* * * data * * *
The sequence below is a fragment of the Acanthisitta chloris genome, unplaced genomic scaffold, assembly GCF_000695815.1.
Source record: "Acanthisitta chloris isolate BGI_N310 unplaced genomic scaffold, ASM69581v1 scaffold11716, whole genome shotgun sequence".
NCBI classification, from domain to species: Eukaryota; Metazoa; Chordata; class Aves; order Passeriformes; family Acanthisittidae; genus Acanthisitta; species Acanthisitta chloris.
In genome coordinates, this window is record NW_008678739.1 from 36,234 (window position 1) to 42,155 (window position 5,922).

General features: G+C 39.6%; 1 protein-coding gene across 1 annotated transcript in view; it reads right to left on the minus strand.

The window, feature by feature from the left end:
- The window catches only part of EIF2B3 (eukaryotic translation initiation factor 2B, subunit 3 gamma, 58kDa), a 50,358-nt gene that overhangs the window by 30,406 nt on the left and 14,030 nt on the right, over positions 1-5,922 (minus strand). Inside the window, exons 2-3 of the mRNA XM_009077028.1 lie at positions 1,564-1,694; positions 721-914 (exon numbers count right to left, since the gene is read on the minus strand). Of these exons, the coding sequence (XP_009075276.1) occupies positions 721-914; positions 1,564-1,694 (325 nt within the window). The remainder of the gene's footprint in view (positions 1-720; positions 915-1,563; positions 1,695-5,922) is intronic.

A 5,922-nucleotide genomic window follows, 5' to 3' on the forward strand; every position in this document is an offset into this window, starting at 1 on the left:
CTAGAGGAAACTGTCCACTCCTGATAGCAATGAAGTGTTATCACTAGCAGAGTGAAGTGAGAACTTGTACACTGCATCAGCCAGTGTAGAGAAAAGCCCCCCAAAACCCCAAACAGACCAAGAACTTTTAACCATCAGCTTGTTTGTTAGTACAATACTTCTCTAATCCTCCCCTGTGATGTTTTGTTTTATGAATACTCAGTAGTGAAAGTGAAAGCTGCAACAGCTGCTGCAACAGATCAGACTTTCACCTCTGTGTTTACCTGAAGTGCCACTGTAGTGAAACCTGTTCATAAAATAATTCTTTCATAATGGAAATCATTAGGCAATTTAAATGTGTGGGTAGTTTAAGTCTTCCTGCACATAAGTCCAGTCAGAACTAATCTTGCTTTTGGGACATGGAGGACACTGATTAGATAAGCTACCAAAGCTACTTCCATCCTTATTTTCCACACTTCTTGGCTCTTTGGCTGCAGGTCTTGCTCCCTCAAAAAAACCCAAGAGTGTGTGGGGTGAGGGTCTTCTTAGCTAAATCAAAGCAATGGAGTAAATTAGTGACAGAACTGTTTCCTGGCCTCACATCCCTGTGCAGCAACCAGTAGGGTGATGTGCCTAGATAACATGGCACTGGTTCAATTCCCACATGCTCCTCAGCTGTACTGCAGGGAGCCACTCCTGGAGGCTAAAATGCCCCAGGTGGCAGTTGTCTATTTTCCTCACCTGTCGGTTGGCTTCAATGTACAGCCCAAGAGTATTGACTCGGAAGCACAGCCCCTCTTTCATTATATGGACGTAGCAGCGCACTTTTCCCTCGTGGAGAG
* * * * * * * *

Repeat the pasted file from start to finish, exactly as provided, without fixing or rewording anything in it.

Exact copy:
The sequence below is a fragment of the Acanthisitta chloris genome, unplaced genomic scaffold, assembly GCF_000695815.1.
Source record: "Acanthisitta chloris isolate BGI_N310 unplaced genomic scaffold, ASM69581v1 scaffold11716, whole genome shotgun sequence".
NCBI classification, from domain to species: Eukaryota; Metazoa; Chordata; class Aves; order Passeriformes; family Acanthisittidae; genus Acanthisitta; species Acanthisitta chloris.
In genome coordinates, this window is record NW_008678739.1 from 36,234 (window position 1) to 42,155 (window position 5,922).

General features: G+C 39.6%; 1 protein-coding gene across 1 annotated transcript in view; it reads right to left on the minus strand.

The window, feature by feature from the left end:
- The window catches only part of EIF2B3 (eukaryotic translation initiation factor 2B, subunit 3 gamma, 58kDa), a 50,358-nt gene that overhangs the window by 30,406 nt on the left and 14,030 nt on the right, over positions 1-5,922 (minus strand). Inside the window, exons 2-3 of the mRNA XM_009077028.1 lie at positions 1,564-1,694; positions 721-914 (exon numbers count right to left, since the gene is read on the minus strand). Of these exons, the coding sequence (XP_009075276.1) occupies positions 721-914; positions 1,564-1,694 (325 nt within the window). The remainder of the gene's footprint in view (positions 1-720; positions 915-1,563; positions 1,695-5,922) is intronic.

A 5,922-nucleotide genomic window follows, 5' to 3' on the forward strand; every position in this document is an offset into this window, starting at 1 on the left:
CTAGAGGAAACTGTCCACTCCTGATAGCAATGAAGTGTTATCACTAGCAGAGTGAAGTGAGAACTTGTACACTGCATCAGCCAGTGTAGAGAAAAGCCCCCCAAAACCCCAAACAGACCAAGAACTTTTAACCATCAGCTTGTTTGTTAGTACAATACTTCTCTAATCCTCCCCTGTGATGTTTTGTTTTATGAATACTCAGTAGTGAAAGTGAAAGCTGCAACAGCTGCTGCAACAGATCAGACTTTCACCTCTGTGTTTACCTGAAGTGCCACTGTAGTGAAACCTGTTCATAAAATAATTCTTTCATAATGGAAATCATTAGGCAATTTAAATGTGTGGGTAGTTTAAGTCTTCCTGCACATAAGTCCAGTCAGAACTAATCTTGCTTTTGGGACATGGAGGACACTGATTAGATAAGCTACCAAAGCTACTTCCATCCTTATTTTCCACACTTCTTGGCTCTTTGGCTGCAGGTCTTGCTCCCTCAAAAAAACCCAAGAGTGTGTGGGGTGAGGGTCTTCTTAGCTAAATCAAAGCAATGGAGTAAATTAGTGACAGAACTGTTTCCTGGCCTCACATCCCTGTGCAGCAACCAGTAGGGTGATGTGCCTAGATAACATGGCACTGGTTCAATTCCCACATGCTCCTCAGCTGTACTGCAGGGAGCCACTCCTGGAGGCTAAAATGCCCCAGGTGGCAGTTGTCTATTTTCCTCACCTGTCGGTTGGCTTCAATGTACAGCCCAAGAGTATTGACTCGGAAGCACAGCCCCTCTTTCATTATATGGACGTAGCAGCGCACTTTTCCCTCGTGGAGAG